You’ve collected your supplies and are now ready for Part Two: Painting!
Step 1: Choose a limited palette. At least avoid using all three primary colors (red, blue, yellow). This can result in what I like to call “the war of the primaries” and can be very unpleasant to behold. If this is your first foray, stick with two or three colors in the same family. Dozens of new colors will be created as you go (even if you only start with two).
Step 2: This is optional. Choose a subject.
This painting did not start off as Mary Magdalene. It started off as a self-portrait. As I painted, it didn’t really look like me. And I was having trouble with the hair. FYI that is supposed to be a cloak thing NOT hair. So a “cloak thing”? I’m going to get a bit off track here but I was wondering what to call the scarf/hair covering “cloak thing” and I tried to look it up and found this interesting:
Aside from the himation, there are other headcoverings in the ancient pictures also. A woman might wear a scarf tied closely around her hair, a small shawl draped over her head (called a kaluptra, resembling the modern mantilla), or a kind of snood, called a sakkos. Sometimes snoods and scarves are seen on women who are depicted nude, and here obviously the coverings were merely ornamental, and not worn because of any ideas about proper dress. Still less do they symbolize modesty, or marriage, or anything of the sort. None of these pictures or artifacts prove (or disprove) what Greek women were expected to wear in public. (source)
Veil, scarf, shawl, mantilla, snood, himation, kaluptra. Whatever you want to call it, it’s not hair. Lots of artists of yore chose to sculpt or paint fabric instead of hair. Because hair is hard to paint. In computer animation they have entire teams for hair and fur simulation. So anyways just keep all this hair stuff in mind when choosing a subject. For example, do not choose something like this:
If this is your first foray choose something more like this:
Are those tiny onions just adorable?! I thought I had harvested all the onions but found these today: they are Jaune Paille des Vertus. I think I am going to replant most of them in a few weeks to see if they will grow larger. But I digress…back to choosing a subject. How about just one object:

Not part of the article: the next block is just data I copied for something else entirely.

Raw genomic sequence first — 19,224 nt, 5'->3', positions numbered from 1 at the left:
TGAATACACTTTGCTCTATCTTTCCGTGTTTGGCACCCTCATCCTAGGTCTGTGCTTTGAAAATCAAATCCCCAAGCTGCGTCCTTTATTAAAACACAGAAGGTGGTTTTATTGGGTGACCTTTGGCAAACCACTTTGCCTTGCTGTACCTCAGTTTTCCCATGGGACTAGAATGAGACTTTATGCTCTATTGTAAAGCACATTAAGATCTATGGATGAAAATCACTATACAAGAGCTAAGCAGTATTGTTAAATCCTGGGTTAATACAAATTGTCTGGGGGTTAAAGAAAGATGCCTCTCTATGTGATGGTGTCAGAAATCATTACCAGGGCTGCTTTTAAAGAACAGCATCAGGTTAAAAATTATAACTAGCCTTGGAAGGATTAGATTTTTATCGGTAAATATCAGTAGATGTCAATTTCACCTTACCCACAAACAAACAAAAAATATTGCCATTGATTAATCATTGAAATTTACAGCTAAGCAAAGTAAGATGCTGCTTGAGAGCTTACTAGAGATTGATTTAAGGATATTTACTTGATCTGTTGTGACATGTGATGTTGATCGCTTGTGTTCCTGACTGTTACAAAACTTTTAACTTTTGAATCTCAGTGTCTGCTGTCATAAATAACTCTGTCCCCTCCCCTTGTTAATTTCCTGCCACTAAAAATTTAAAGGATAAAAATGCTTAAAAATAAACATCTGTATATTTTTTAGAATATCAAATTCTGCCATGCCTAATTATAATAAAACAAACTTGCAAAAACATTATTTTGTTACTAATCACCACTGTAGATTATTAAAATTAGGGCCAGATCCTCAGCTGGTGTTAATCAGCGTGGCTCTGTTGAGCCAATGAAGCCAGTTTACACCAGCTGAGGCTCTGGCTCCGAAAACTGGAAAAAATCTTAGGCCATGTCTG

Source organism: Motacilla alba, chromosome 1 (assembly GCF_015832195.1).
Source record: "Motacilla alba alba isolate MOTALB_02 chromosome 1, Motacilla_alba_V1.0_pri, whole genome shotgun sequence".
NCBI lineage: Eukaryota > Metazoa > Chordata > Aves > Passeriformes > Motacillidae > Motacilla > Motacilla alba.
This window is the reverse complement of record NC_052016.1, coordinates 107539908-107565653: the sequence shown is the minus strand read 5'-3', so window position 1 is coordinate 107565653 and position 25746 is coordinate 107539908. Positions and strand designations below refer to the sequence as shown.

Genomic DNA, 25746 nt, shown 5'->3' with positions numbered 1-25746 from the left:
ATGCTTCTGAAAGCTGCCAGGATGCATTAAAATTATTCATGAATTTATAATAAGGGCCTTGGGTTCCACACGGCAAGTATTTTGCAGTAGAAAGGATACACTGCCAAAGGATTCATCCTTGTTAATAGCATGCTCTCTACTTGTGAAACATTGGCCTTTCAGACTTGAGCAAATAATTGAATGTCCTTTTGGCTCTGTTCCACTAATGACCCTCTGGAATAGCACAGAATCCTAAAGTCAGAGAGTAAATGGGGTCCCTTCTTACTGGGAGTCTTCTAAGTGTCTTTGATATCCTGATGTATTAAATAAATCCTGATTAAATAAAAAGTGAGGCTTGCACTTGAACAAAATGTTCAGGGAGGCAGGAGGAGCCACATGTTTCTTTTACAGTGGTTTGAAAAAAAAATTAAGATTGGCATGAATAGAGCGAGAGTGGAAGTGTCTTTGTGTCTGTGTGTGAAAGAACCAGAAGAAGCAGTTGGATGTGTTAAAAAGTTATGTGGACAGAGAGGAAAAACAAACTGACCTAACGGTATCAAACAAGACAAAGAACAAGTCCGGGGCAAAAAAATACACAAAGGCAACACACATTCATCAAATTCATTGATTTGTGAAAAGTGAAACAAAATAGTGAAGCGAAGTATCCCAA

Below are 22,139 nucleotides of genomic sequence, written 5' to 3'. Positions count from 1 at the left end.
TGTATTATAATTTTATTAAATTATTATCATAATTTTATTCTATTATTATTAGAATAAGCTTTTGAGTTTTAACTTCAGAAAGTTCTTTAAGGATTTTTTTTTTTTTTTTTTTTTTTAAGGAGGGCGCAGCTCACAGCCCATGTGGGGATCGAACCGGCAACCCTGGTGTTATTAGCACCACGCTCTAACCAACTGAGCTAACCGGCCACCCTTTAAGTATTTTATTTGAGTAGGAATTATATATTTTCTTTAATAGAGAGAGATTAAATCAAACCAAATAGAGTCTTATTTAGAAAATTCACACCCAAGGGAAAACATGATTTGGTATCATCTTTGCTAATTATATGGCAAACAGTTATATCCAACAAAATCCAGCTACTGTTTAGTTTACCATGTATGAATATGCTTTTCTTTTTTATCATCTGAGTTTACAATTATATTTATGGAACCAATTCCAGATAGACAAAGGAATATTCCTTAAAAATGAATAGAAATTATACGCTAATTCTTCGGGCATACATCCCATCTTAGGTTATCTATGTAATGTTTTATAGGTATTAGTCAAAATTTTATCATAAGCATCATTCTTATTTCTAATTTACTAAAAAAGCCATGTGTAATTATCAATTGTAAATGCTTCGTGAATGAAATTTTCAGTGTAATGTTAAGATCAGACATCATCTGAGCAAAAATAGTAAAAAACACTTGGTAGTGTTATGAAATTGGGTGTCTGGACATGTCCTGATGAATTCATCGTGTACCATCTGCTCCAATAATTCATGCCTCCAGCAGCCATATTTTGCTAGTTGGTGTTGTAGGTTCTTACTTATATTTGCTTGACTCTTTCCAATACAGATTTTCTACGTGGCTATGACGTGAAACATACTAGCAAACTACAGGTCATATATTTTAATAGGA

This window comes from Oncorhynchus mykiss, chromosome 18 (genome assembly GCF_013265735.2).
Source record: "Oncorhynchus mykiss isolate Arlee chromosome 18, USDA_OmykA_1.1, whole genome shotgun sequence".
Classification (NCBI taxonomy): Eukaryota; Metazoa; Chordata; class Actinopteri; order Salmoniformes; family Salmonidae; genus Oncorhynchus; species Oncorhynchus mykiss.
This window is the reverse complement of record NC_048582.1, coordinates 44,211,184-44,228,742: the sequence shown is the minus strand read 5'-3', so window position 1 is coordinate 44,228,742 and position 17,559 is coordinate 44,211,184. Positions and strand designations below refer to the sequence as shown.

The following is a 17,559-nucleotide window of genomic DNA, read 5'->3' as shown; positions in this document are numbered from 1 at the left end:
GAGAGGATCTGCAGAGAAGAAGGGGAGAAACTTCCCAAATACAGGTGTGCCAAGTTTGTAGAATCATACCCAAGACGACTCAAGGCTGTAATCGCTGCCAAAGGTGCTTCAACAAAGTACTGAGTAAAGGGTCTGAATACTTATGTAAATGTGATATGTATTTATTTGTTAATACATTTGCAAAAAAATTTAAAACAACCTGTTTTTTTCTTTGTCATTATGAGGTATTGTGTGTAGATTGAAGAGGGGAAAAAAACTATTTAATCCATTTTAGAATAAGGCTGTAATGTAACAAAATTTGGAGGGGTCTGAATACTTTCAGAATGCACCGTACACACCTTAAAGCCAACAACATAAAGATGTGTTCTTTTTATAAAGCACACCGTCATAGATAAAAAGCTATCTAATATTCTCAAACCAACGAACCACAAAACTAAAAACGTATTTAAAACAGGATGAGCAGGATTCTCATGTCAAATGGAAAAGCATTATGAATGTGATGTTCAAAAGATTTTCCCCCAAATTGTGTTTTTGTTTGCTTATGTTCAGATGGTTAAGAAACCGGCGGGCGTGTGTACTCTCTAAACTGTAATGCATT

I did this pineapple painting when I designed the logo for this property in Louisiana several years ago. If you watch the little slide show on the property link you can see a print of this pineapple painting (I have the original). But I am getting off track again, and besides, like I said, choosing a subject is an optional step. Let’s move on to:
Step 2: Paint. Don’t over-think it. Just put the paint on the surface.
While you are painting, or if coaxing kids along in painting, encourage them (or yourself!) to fill up all the white spots (or “blank” spots if not painting on a white surface). Sometimes kids (and everyone really) get stuck on a certain area and then that area starts to become monotone and you loose all those different shades. When you start to get stuck like that, change your focus to the “blank” areas of the canvas (or point to the blank spots and tell your kid to paint in that area). Sometimes turning the canvas on its side or upside-down helps.
When you start to feel distracted, frustrated, annoyed or lost it is time for:
Step 3: Take a Break. Taking a break is probably the most important step in painting. If you don’t take a break you risk swirling all the colors together in one monotone (usually a hideous mauve if you are using any reds) mess.
While you are taking the break: step back and look at your painting. What are you trying to communicate? It doesn’t have to be profound.
While you are taking a break from your painting you can paint on the card stock (Sheets of 8.5″ x 11″ card stock paper that you just fold in half):
This will provide you with lovely homemade cards to send for birthdays, thank-you notes, letters (if people actually send letters anymore) and will save you $2.99 every time you need to buy a greeting card.
Step 4: Once the painting is dry (and acrylic dries fast, one reason I prefer it over oil), add more details or colors to your painting. This is where you can introduce new colors that you didn’t use in Step 1. Paint over things you don’t like, add things to the parts you do like.
Even though my two-year old is demonstrating these steps, they work for ANY PERSON at ANY AGE. Every single painting I’ve done has been completed in this manner. The “Taking a Break” step can sometimes last for days, weeks, months or years. I’m actually taking a break from several canvases at this very moment. BAHAHahahaha. If you end up with a monotone mess of color or something you don’t like DON’T throw it away. Just let it dry and then paint over it. Happy painting!